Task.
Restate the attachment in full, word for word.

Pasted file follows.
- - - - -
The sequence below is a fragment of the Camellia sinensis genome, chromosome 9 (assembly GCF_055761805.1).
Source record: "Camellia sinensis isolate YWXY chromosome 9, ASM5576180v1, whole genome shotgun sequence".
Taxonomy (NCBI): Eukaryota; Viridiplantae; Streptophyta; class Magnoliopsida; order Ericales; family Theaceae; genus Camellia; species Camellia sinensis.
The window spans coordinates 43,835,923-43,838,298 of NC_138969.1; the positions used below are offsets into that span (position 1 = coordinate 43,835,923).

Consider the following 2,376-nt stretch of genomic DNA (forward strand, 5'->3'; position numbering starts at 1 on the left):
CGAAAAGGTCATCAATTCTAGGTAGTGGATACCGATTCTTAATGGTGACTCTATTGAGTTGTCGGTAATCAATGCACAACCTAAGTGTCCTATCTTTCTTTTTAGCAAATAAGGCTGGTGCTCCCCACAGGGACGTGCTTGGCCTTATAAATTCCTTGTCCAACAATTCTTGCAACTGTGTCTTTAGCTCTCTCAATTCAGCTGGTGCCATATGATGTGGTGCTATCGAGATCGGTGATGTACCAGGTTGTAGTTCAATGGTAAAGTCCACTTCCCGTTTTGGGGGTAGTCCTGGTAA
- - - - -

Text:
The sequence below is a fragment of the Camellia sinensis genome, chromosome 9 (assembly GCF_055761805.1).
Source record: "Camellia sinensis isolate YWXY chromosome 9, ASM5576180v1, whole genome shotgun sequence".
Taxonomy (NCBI): Eukaryota; Viridiplantae; Streptophyta; class Magnoliopsida; order Ericales; family Theaceae; genus Camellia; species Camellia sinensis.
The window spans coordinates 43,835,923-43,838,298 of NC_138969.1; the positions used below are offsets into that span (position 1 = coordinate 43,835,923).

Consider the following 2,376-nt stretch of genomic DNA (forward strand, 5'->3'; position numbering starts at 1 on the left):
CGAAAAGGTCATCAATTCTAGGTAGTGGATACCGATTCTTAATGGTGACTCTATTGAGTTGTCGGTAATCAATGCACAACCTAAGTGTCCTATCTTTCTTTTTAGCAAATAAGGCTGGTGCTCCCCACAGGGACGTGCTTGGCCTTATAAATTCCTTGTCCAACAATTCTTGCAACTGTGTCTTTAGCTCTCTCAATTCAGCTGGTGCCATATGATGTGGTGCTATCGAGATCGGTGATGTACCAGGTTGTAGTTCAATGGTAAAGTCCACTTCCCGTTTTGGGGGTAGTCCTGGTAA